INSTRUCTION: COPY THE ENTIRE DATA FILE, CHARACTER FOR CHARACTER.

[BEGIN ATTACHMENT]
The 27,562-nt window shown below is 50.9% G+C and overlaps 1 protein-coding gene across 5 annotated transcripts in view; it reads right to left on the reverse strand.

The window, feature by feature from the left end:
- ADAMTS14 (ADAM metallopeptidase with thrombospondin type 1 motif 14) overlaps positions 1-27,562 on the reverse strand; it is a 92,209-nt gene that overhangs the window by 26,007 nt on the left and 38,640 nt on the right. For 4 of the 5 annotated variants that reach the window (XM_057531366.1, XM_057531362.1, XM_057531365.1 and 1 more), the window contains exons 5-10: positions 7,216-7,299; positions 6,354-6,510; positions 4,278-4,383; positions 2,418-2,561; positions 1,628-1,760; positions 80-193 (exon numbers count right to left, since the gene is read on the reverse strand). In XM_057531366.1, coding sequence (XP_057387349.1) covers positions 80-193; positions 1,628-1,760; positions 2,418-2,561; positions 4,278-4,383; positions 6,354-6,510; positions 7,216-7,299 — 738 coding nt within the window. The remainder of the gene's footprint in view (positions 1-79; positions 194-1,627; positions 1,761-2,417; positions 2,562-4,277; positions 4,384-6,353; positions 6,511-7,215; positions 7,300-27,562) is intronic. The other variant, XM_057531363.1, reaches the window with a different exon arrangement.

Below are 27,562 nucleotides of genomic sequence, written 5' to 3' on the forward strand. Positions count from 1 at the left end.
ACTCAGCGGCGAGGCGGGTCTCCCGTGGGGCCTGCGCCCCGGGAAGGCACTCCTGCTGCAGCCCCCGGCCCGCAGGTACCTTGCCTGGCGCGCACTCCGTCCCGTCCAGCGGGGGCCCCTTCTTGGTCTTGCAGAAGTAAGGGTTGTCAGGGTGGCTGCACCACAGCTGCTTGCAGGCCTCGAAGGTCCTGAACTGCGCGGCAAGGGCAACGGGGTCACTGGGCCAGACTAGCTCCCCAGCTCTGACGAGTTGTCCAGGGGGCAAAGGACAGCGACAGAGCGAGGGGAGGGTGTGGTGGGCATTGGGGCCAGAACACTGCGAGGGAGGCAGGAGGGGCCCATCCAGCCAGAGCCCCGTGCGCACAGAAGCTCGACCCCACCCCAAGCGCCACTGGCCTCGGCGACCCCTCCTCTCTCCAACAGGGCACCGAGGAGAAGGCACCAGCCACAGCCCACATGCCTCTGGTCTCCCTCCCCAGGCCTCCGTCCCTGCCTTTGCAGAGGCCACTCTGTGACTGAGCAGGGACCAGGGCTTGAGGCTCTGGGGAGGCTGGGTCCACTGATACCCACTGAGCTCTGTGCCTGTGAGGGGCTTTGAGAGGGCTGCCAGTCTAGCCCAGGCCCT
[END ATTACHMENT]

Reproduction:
The 27,562-nt window shown below is 50.9% G+C and overlaps 1 protein-coding gene across 5 annotated transcripts in view; it reads right to left on the reverse strand.

The window, feature by feature from the left end:
- ADAMTS14 (ADAM metallopeptidase with thrombospondin type 1 motif 14) overlaps positions 1-27,562 on the reverse strand; it is a 92,209-nt gene that overhangs the window by 26,007 nt on the left and 38,640 nt on the right. For 4 of the 5 annotated variants that reach the window (XM_057531366.1, XM_057531362.1, XM_057531365.1 and 1 more), the window contains exons 5-10: positions 7,216-7,299; positions 6,354-6,510; positions 4,278-4,383; positions 2,418-2,561; positions 1,628-1,760; positions 80-193 (exon numbers count right to left, since the gene is read on the reverse strand). In XM_057531366.1, coding sequence (XP_057387349.1) covers positions 80-193; positions 1,628-1,760; positions 2,418-2,561; positions 4,278-4,383; positions 6,354-6,510; positions 7,216-7,299 — 738 coding nt within the window. The remainder of the gene's footprint in view (positions 1-79; positions 194-1,627; positions 1,761-2,417; positions 2,562-4,277; positions 4,384-6,353; positions 6,511-7,215; positions 7,300-27,562) is intronic. The other variant, XM_057531363.1, reaches the window with a different exon arrangement.

Below are 27,562 nucleotides of genomic sequence, written 5' to 3' on the forward strand. Positions count from 1 at the left end.
ACTCAGCGGCGAGGCGGGTCTCCCGTGGGGCCTGCGCCCCGGGAAGGCACTCCTGCTGCAGCCCCCGGCCCGCAGGTACCTTGCCTGGCGCGCACTCCGTCCCGTCCAGCGGGGGCCCCTTCTTGGTCTTGCAGAAGTAAGGGTTGTCAGGGTGGCTGCACCACAGCTGCTTGCAGGCCTCGAAGGTCCTGAACTGCGCGGCAAGGGCAACGGGGTCACTGGGCCAGACTAGCTCCCCAGCTCTGACGAGTTGTCCAGGGGGCAAAGGACAGCGACAGAGCGAGGGGAGGGTGTGGTGGGCATTGGGGCCAGAACACTGCGAGGGAGGCAGGAGGGGCCCATCCAGCCAGAGCCCCGTGCGCACAGAAGCTCGACCCCACCCCAAGCGCCACTGGCCTCGGCGACCCCTCCTCTCTCCAACAGGGCACCGAGGAGAAGGCACCAGCCACAGCCCACATGCCTCTGGTCTCCCTCCCCAGGCCTCCGTCCCTGCCTTTGCAGAGGCCACTCTGTGACTGAGCAGGGACCAGGGCTTGAGGCTCTGGGGAGGCTGGGTCCACTGATACCCACTGAGCTCTGTGCCTGTGAGGGGCTTTGAGAGGGCTGCCAGTCTAGCCCAGGCCCT